A more serious crime drama from Wong. Not too surprising, Wong was always quite up to date on what was going to be the next hype, and with Johnnie To's crime cinema on the rise, he had to get in on the action. The result is slick, modern and entertaining, though like all of his films, it misses the touch of a true auteur.
At least he made some solid casting choices to elevate this film. Eric Tsang found his calling as Triad boss, Shawn Yue is a personal favorite and brings the madness as an up and coming gangster. There's a bunch of familiar faces in secondary parts (Lam Suet for one), but Tsang and Yue can carry the film just fine.
The story isn't all that original, but the presentation feels modern and polished, Wong keeps it pretty straight-faced and leaves the comedy out of it for a change and makes sure the pacing/runtime is perfect. Not a stand-out Hong Kong crime flick, but more than solid filler that shows Wong is more than just a one-trick pony.
The early 00s saw the Hong Kong film industry moving in an upward spiral, directors like Jing Wong made good use of that boost to give their own films a little extra flair. Moving Targets is a film that settled itself into the slipstream of the Internal Affairs films and reaped the benefits of it.
Wong attracted a few veteran actors (Simon Yam, Lam Suet) and some younger talents (Nicholas Tse, Edison Chen) to steer things in the right direction. The plot isn't very noteworthy and no doubt you've seen this all before, but the film has the necessary visual prowess, which makes for an easy watch.
The pacing is solid, the runtime nice 'n short and there was enough intrigue to keep me interested. The production is a little too slick and Wong lacks the finesse to compete with the big boys in the genre, but films like these are perfect filler for when you've seen all the bigger names in the genre.
Jing Wong teams up with Marco Mak, hires every famous actor he could find (Anthony Wong, Jordan Chan, Francis Ng, Gillian Chung, Ching Wan Lau, they're all present) and throws them into a comfortable genre formula that is known to work well and can be produced without too much hassle.
Colour of the Truth is easy genre cinema, but backed by a movie making machine that is known for its incremental refinement and can deliver quality on routine alone. There's a plot about revenge and deceit that leads to some inevitable stand-offs, but if you've seen a couple of these films you should already be aware of that.
It's hard to find obvious flaws, the only negative here is that nothing really jumps out. It's a fine production, but safe and expected. Solid pacing, a good cast, some visual flair and enough genre pandering to please both action and crime fans. I had a lot of fun with this one, but it's for genre fans only.
Jing Wong sure loves gambling. Not so much with his films, as he once again plays it pretty safe, but gambling is a topic that features so often in his film that he almost single-handedly created his own niche. It's a genre mix that's probably best experienced as it's a really odd blend of comedy, crime and fantasy gambling, but it sure makes for some decent entertainment.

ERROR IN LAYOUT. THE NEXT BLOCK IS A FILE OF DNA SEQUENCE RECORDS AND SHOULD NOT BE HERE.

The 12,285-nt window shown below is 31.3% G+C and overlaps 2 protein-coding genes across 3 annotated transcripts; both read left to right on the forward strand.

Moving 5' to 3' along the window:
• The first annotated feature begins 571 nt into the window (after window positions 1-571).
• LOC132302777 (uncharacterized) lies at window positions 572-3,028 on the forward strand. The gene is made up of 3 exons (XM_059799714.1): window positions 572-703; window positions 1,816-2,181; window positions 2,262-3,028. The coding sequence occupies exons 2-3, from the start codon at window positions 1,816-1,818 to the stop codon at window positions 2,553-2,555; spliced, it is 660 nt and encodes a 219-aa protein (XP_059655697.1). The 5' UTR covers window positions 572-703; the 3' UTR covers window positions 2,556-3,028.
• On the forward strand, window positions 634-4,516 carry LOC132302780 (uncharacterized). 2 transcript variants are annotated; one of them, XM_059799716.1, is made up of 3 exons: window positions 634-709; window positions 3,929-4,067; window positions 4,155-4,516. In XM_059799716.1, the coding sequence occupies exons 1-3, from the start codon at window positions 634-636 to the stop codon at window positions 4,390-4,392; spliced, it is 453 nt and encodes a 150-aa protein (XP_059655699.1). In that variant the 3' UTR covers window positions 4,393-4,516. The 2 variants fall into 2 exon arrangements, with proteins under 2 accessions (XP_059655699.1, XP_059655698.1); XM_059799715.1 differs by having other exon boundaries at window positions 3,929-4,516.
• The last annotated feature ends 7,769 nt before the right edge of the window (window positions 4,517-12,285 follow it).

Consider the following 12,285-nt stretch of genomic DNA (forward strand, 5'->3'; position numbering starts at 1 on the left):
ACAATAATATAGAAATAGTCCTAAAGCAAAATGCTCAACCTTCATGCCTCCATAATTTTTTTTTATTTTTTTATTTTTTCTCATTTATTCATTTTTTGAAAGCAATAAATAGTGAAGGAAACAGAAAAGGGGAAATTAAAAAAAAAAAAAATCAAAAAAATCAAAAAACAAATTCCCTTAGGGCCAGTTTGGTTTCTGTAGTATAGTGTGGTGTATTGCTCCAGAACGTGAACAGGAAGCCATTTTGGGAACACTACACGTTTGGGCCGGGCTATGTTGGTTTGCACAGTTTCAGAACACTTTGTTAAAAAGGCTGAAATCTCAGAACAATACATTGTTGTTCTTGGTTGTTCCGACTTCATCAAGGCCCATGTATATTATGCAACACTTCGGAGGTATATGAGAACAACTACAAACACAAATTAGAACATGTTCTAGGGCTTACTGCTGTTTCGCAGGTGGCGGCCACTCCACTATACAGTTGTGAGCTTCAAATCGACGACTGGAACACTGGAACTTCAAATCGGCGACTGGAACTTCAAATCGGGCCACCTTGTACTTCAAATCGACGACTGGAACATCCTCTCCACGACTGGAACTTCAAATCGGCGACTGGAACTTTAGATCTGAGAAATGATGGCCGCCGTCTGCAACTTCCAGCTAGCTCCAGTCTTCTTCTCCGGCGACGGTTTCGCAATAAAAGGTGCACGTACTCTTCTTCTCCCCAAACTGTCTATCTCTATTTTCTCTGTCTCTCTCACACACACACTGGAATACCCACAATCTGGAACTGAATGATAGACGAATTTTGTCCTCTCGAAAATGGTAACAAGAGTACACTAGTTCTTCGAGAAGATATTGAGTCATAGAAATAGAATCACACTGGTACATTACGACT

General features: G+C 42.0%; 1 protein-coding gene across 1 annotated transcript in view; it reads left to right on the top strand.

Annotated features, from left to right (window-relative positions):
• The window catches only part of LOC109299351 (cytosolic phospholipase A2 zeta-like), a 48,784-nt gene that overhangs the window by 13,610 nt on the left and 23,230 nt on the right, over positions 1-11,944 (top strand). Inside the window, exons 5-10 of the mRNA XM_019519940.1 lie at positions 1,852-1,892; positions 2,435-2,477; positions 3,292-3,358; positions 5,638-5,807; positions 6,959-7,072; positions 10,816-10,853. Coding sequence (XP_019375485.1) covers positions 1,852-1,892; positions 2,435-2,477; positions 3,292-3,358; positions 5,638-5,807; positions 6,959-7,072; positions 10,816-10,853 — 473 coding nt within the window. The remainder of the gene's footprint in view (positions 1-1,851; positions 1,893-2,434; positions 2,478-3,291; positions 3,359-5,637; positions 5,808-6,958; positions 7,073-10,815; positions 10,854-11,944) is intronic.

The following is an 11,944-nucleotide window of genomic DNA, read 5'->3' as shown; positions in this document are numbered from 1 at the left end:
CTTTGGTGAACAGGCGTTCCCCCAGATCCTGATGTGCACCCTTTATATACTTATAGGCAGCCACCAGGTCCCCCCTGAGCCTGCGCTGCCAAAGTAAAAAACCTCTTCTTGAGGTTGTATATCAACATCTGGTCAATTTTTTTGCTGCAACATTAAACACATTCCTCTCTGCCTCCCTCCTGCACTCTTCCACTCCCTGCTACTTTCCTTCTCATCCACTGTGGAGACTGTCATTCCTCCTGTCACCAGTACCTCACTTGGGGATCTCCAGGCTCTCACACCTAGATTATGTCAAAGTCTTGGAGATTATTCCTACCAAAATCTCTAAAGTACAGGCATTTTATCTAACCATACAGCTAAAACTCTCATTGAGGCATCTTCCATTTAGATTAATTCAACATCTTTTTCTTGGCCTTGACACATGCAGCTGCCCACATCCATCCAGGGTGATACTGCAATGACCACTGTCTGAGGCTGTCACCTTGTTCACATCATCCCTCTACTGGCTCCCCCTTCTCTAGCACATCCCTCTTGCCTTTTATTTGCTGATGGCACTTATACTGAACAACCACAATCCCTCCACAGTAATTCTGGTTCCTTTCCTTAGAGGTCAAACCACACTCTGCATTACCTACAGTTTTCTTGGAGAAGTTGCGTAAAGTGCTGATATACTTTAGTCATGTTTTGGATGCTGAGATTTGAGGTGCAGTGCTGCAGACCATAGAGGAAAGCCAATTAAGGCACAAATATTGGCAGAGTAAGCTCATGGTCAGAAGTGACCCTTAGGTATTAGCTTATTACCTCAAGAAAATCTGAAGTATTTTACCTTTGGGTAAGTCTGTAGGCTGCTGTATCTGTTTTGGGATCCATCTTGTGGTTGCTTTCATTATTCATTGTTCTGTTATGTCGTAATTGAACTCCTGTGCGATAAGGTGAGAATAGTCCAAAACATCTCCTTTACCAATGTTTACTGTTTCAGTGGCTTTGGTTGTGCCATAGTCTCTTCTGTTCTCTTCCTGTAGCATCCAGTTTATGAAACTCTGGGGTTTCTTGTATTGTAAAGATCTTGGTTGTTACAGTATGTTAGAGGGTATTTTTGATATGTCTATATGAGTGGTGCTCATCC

The first (and longest) part of the film is a pretty straight-forward and somewhat surprisingly serious crime film. Not that it's particularly dark or anything, but Wong's usual farcical elements are mostly absent and Andy Lau is allowed to put his flair to good use. Some rather stylish scenes and proper pacing make for a fine first 80 minutes.
Then Wong himself makes an appearance and it's full-on slapstick after that. It's a pretty sudden turn in tone, it also comes quite unexpected and Wong's comedy isn't for everyone, personally I didn't really mind. Then again, I quite like Wong's goofy side. Definitely not a masterpiece, no Wong films really are, but at least it's good and proper fun from start to finish.
A more serious attempt from Jing Wong, who drops the comedy and goes for a full-on crime drama. I guess it's fun to see this one back to back with The Conman, made in the same year, with the same lead actor and roughly threading the same paths, only very different in execution.
The plot is pretty basic but decent enough for this kind of film. It does take a few surprising turns near the end, especially for those expecting a run-of-the-mill genre film, but that at least keeps things a bit more interesting. Not that Wong is reinventing the crime genre here, but the film packs a couple of nice surprises.
Andy Lau is headlining the film, he can play parts like these with his eyes closed of course. Wong picks his moments to show off the cinematography and soundtrack, sadly it isn't that consistent and it can also turn quite cheesy. All in all a decent Jing Wong film where he showcases a slightly different side of himself.
Another entry in Wong's peculiar gambling genre. An all-out comedy in true Jing Wong fashion, so you can expect lots of parodies, a handful of timely references, plenty of random jokes and some fancy wire action, as no Hong Kong comedy is allowed to exist without a bit of martial arts action.
The story of course revolves around the Saint of Gambler (a parody on Wong's own God of Gambler character). A tournament is launched to find a suitable candidate for the part, but when the players begin to murder each other it becomes quite uncertain if anyone is actually going to make it to the end.
With Man Tat Ng you can expect solid comedy, a young Donnie Yen is there to spruce up the action scenes. But in the end this is just another 200% Jing Wong film, where all that matters is whether you can stand his particular brand of comedy. A pretty wild and funny film, but not for everyone.
Wong teams up with legendary action director Corey Yuen and martial arts legend Jet Li. Some people may look down on Wong, but he never had any problems working with the greats of Hong Kong cinema. Legend of the Red Dragon is a trademark early 90s Hong Kong martial arts spectacle, a golden era for Hong Kong action cinema.